Hypothyroidism is estimated to affect up to 11% of the global population. Although hypothyroidism can be treated by hormone replacement therapy, some patients have persistent symptoms and/or experience side effects. To investigate potential alternative treatment strategies for these patients, researchers have now for the first time succeeded in generating thyroid mini-organs in the lab.

In a new study published in Stem Cell Reports, Robert Coppes and colleagues from the University of Groningen, the Netherlands, used healthy thyroid tissue from patients undergoing surgical removal of the thyroid to grow mini-thyroid organs in a lab which resembled thyroid glands in their structure and protein content.

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By Deborah Bach

One day in mid-December, orthopedic surgeon Dr. Bruno Gobbato walked into an operating room in Jaraguá do Sul, Brazil, put on a HoloLens 2 mixed-reality headset and prepared for surgery.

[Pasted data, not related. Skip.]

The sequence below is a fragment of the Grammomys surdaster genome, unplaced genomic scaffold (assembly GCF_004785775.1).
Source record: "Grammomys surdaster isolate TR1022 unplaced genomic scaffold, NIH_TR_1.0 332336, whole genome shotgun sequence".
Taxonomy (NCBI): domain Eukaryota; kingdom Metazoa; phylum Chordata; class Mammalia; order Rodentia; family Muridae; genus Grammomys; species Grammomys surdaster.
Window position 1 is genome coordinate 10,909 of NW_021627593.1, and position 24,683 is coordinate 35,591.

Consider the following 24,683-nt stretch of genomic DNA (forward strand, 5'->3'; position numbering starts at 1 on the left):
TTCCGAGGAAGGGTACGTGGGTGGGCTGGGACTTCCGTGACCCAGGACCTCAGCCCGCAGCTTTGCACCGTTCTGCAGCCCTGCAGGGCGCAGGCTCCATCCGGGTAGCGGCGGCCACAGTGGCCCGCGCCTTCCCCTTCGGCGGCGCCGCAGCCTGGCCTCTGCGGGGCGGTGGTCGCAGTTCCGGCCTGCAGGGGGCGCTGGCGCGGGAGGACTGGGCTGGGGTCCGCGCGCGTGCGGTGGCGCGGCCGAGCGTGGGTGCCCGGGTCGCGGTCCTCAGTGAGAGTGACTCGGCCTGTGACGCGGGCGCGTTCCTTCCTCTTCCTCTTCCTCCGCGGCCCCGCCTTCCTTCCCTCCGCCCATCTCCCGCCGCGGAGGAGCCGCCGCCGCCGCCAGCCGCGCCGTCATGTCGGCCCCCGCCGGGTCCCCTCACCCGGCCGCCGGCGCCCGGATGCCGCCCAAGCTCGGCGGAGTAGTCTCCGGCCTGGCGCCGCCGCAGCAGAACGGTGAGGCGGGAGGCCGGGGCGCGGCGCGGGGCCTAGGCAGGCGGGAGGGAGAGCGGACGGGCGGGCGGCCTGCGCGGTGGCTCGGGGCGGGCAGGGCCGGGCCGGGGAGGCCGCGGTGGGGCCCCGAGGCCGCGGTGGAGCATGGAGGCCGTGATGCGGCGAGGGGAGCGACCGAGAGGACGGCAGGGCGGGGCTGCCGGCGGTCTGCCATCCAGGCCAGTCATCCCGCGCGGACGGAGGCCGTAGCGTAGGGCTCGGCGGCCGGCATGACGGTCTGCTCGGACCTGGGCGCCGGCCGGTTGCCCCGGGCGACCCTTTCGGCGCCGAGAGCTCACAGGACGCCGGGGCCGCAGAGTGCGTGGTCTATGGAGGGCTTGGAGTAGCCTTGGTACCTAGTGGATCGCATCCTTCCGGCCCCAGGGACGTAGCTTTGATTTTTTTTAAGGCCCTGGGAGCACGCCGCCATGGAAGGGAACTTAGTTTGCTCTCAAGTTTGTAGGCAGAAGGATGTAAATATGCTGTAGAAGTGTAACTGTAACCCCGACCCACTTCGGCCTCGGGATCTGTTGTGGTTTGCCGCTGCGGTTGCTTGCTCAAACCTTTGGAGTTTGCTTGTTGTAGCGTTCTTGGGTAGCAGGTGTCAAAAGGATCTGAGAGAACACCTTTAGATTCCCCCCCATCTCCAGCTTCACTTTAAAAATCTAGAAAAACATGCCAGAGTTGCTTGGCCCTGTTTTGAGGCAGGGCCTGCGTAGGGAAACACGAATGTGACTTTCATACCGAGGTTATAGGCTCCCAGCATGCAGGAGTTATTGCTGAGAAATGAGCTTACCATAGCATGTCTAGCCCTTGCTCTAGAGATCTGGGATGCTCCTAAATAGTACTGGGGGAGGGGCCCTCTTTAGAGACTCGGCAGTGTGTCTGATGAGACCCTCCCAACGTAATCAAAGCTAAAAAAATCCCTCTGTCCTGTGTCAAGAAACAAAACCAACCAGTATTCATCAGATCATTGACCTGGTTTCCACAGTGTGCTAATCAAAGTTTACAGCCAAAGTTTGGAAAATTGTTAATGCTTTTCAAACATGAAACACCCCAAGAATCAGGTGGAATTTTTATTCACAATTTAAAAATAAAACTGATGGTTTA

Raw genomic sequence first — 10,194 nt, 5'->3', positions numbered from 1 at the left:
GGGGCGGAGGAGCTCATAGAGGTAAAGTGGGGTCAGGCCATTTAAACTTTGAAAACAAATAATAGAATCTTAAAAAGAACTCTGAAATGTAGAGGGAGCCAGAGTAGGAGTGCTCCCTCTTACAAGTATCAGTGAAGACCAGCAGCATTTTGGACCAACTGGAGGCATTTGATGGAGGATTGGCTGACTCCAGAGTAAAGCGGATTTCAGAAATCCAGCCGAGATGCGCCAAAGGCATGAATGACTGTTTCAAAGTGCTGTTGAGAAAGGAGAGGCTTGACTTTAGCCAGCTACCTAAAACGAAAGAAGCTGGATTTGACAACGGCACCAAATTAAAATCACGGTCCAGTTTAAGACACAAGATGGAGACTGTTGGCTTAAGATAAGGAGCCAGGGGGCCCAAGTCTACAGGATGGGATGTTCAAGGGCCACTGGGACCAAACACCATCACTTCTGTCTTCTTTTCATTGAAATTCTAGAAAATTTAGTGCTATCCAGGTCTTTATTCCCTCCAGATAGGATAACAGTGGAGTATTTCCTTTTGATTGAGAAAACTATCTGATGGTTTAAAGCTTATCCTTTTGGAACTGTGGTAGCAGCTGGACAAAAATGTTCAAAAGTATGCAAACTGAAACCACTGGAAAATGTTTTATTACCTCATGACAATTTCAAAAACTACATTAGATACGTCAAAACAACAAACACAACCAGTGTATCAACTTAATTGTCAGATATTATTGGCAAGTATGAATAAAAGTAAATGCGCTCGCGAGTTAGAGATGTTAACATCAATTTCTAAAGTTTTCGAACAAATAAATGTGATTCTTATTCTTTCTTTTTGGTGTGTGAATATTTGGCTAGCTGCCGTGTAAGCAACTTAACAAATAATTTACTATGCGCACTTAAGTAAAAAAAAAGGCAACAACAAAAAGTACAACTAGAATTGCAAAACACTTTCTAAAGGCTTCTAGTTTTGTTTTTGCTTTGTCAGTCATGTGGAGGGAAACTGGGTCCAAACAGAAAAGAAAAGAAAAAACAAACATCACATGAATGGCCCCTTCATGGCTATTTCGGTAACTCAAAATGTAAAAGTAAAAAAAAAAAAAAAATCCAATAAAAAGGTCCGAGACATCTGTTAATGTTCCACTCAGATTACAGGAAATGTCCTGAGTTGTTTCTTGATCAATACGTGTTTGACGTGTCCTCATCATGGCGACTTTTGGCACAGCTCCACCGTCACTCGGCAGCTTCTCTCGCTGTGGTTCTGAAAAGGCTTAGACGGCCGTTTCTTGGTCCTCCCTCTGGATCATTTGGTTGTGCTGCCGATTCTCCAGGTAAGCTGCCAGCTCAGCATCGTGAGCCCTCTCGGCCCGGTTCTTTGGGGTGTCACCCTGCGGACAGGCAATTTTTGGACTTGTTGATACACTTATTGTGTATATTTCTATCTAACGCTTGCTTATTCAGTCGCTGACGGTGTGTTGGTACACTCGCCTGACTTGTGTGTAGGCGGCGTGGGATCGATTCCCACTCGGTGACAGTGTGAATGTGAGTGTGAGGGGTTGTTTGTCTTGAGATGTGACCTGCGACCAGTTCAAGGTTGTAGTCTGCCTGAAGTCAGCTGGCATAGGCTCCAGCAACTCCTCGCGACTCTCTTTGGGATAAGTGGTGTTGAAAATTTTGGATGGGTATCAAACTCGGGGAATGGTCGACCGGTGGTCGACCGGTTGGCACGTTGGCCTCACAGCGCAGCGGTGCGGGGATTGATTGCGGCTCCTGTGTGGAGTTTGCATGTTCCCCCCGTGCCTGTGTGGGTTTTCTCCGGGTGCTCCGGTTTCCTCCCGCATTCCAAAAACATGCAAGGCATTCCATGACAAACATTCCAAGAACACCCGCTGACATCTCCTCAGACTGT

Joining him remotely were fellow surgeons Professor Thomas Gregory, who was tuning in from Paris, and Dr. John Erickson, who is based in New Jersey. Gobbato’s patient had a collarbone fracture that hadn’t healed properly, so Gobbato needed to reposition the bone and perform a shoulder arthroscopy, which involved inserting a small camera into the joint to try to determine what was causing the man’s shoulder pain.

Gregory and Erickson were linked to Gobbato’s headset via the Microsoft Dynamics 365 Remote Assist app and shared his field of view on their computer screens through Microsoft Teams. They could see the patient and the holographic images Gobbato generated from a CT scan, one showing the patient’s damaged clavicle and another replicating his healthy clavicle. The three surgeons on three continents discussed how to approach the procedure, conferring on each step and sharing their respective approaches.